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Volume 1, Issue 27                                                                               August 19, 2017


Naselle: A Melting Pot of Neighbors

By Barb Swanson

Susan and Gary Burkhalter and boys: Gus and Bowen.

Our local communities of Naselle, Rosburg, Deep River, Rosburg and Grays River, have a rich Scandinavian heritage. Most families here have deep roots in Finland and Sweden. It is common to see children grow up fair-haired with deep blue eyes, however, we are now expanding and growing into a more diverse community.  We have a good representation of Spanish influences as well as those with Filipino ancestry.  We have something special here too, an increase of adopted children from countries around the world!  The culture of our community is becoming richer!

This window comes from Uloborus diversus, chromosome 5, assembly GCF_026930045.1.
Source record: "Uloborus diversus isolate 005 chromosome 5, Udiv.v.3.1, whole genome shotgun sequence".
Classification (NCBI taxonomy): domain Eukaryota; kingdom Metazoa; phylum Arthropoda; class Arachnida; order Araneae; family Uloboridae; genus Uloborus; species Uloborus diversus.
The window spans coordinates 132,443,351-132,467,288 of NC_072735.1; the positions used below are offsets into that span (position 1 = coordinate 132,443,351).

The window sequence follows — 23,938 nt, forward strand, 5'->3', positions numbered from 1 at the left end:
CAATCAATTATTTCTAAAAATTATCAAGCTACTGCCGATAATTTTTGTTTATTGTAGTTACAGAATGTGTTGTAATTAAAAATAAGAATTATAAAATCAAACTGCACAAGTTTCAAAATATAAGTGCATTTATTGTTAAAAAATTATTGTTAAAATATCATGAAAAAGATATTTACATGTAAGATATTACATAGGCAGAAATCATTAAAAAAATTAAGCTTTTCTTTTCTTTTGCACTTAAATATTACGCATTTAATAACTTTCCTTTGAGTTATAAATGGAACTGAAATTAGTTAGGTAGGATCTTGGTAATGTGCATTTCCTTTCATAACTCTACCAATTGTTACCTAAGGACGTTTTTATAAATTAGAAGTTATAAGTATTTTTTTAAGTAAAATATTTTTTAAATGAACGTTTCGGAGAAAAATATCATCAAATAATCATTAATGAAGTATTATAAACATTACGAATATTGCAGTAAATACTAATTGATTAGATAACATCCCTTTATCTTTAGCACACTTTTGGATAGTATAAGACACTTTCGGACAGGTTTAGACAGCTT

For the last several years, some of our Christian families have been adopting children from Vietnam, Africa, Ethiopia, China, etc., thus helping to create this ‘melting pot’ full of diversity.

Gus and Bowen’s first day in America with friends.

In Rosburg at the Valley Bible Church, you might find children from all over the world participating in church pageants and Sunday School programs. The faith of this church is very strong and families are willing to reach out to needy children from any country. Five families of this church have adopted 12 children from impoverished nations over the last several years. The church has been very good about providing emotional and in some cases financial support where needed.